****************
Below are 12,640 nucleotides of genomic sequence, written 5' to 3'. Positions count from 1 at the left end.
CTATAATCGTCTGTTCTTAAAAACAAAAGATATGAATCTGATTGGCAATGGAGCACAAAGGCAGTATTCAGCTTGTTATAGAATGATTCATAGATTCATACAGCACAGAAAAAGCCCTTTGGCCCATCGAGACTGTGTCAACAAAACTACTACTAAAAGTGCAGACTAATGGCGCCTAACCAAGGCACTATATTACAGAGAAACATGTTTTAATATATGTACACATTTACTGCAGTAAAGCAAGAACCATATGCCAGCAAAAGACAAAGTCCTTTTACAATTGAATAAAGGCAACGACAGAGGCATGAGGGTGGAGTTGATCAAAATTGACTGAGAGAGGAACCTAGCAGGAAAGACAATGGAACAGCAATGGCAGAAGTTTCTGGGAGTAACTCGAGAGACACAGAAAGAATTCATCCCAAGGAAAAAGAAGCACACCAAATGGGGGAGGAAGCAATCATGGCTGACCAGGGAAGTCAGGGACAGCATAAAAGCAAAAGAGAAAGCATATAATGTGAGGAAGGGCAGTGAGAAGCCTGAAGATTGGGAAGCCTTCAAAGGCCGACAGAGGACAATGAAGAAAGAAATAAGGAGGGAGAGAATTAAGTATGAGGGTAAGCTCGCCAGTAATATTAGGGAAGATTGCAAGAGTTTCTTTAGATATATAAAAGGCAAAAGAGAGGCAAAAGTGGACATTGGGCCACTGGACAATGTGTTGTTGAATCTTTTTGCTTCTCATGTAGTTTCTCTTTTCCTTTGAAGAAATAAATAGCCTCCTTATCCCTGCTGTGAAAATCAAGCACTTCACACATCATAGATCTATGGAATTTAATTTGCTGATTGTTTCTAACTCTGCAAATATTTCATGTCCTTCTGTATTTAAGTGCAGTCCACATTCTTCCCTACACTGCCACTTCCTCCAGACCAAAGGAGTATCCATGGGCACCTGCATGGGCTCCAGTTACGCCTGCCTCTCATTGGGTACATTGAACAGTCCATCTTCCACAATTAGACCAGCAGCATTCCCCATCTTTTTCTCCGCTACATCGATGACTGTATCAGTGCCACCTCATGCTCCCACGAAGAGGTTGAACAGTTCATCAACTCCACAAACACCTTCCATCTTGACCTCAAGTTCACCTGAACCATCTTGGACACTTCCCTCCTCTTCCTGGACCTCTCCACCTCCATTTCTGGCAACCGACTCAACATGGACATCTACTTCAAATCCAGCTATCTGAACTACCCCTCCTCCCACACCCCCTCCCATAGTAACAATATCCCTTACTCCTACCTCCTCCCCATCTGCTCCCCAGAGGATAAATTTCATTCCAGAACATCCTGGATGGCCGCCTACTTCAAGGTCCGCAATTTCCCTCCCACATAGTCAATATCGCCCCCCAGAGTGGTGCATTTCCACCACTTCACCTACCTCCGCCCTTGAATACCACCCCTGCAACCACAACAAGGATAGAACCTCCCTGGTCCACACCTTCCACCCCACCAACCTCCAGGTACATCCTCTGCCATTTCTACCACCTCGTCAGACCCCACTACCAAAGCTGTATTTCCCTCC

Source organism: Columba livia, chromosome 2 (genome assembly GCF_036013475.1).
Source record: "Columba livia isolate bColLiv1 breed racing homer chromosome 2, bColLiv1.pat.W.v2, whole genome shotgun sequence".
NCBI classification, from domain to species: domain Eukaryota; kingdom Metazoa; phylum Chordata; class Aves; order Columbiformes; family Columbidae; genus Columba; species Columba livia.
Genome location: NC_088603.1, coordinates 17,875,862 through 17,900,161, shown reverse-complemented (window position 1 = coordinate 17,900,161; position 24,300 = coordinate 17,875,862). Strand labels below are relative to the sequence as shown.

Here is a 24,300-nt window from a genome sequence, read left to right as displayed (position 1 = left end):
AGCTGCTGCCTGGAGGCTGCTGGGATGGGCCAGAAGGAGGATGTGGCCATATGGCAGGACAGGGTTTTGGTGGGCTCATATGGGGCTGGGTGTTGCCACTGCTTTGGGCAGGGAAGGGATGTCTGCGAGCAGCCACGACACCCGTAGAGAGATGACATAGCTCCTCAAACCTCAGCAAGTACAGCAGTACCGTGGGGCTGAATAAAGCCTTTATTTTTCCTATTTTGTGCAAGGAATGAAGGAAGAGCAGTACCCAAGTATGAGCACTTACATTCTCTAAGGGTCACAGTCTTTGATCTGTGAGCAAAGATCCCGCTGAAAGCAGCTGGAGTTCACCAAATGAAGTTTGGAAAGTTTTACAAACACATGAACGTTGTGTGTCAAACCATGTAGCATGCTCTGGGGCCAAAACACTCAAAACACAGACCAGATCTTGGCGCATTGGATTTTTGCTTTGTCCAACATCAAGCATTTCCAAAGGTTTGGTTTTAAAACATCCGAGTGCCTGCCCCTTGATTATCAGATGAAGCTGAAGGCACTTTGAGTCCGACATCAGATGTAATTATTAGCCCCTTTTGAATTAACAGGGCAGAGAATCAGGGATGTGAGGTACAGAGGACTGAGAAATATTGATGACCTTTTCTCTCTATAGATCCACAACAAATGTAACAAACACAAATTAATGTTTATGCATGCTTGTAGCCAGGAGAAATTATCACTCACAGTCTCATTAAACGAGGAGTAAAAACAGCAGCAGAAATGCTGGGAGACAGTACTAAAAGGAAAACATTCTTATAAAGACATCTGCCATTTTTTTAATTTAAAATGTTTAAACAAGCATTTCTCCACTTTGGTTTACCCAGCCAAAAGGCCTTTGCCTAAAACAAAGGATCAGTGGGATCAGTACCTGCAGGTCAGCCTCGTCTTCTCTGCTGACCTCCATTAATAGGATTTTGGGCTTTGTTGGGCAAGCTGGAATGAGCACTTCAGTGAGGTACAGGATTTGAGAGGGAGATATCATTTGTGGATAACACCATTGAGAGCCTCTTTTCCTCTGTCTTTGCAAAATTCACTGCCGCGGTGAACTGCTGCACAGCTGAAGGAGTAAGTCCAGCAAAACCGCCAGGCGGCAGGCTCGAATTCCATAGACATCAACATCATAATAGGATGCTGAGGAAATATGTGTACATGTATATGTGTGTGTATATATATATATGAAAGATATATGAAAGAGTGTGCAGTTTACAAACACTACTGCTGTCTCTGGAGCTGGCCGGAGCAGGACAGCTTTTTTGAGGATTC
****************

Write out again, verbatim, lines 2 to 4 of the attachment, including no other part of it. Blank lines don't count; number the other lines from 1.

CTATAATCGTCTGTTCTTAAAAACAAAAGATATGAATCTGATTGGCAATGGAGCACAAAGGCAGTATTCAGCTTGTTATAGAATGATTCATAGATTCATACAGCACAGAAAAAGCCCTTTGGCCCATCGAGACTGTGTCAACAAAACTACTACTAAAAGTGCAGACTAATGGCGCCTAACCAAGGCACTATATTACAGAGAAACATGTTTTAATATATGTACACATTTACTGCAGTAAAGCAAGAACCATATGCCAGCAAAAGACAAAGTCCTTTTACAATTGAATAAAGGCAACGACAGAGGCATGAGGGTGGAGTTGATCAAAATTGACTGAGAGAGGAACCTAGCAGGAAAGACAATGGAACAGCAATGGCAGAAGTTTCTGGGAGTAACTCGAGAGACACAGAAAGAATTCATCCCAAGGAAAAAGAAGCACACCAAATGGGGGAGGAAGCAATCATGGCTGACCAGGGAAGTCAGGGACAGCATAAAAGCAAAAGAGAAAGCATATAATGTGAGGAAGGGCAGTGAGAAGCCTGAAGATTGGGAAGCCTTCAAAGGCCGACAGAGGACAATGAAGAAAGAAATAAGGAGGGAGAGAATTAAGTATGAGGGTAAGCTCGCCAGTAATATTAGGGAAGATTGCAAGAGTTTCTTTAGATATATAAAAGGCAAAAGAGAGGCAAAAGTGGACATTGGGCCACTGGACAATGTGTTGTTGAATCTTTTTGCTTCTCATGTAGTTTCTCTTTTCCTTTGAAGAAATAAATAGCCTCCTTATCCCTGCTGTGAAAATCAAGCACTTCACACATCATAGATCTATGGAATTTAATTTGCTGATTGTTTCTAACTCTGCAAATATTTCATGTCCTTCTGTATTTAAGTGCAGTCCACATTCTTCCCTACACTGCCACTTCCTCCAGACCAAAGGAGTATCCATGGGCACCTGCATGGGCTCCAGTTACGCCTGCCTCTCATTGGGTACATTGAACAGTCCATCTTCCACAATTAGACCAGCAGCATTCCCCATCTTTTTCTCCGCTACATCGATGACTGTATCAGTGCCACCTCATGCTCCCACGAAGAGGTTGAACAGTTCATCAACTCCACAAACACCTTCCATCTTGACCTCAAGTTCACCTGAACCATCTTGGACACTTCCCTCCTCTTCCTGGACCTCTCCACCTCCATTTCTGGCAACCGACTCAACATGGACATCTACTTCAAATCCAGCTATCTGAACTACCCCTCCTCCCACACCCCCTCCCATAGTAACAATATCCCTTACTCCTACCTCCTCCCCATCTGCTCCCCAGAGGATAAATTTCATTCCAGAACATCCTGGATGGCCGCCTACTTCAAGGTCCGCAATTTCCCTCCCACATAGTCAATATCGCCCCCCAGAGTGGTGCATTTCCACCACTTCACCTACCTCCGCCCTTGAATACCACCCCTGCAACCACAACAAGGATAGAACCTCCCTGGTCCACACCTTCCACCCCACCAACCTCCAGGTACATCCTCTGCCATTTCTACCACCTCGTCAGACCCCACTACCAAAGCTGTATTTCCCTCC

Source organism: Columba livia, chromosome 2 (genome assembly GCF_036013475.1).
Source record: "Columba livia isolate bColLiv1 breed racing homer chromosome 2, bColLiv1.pat.W.v2, whole genome shotgun sequence".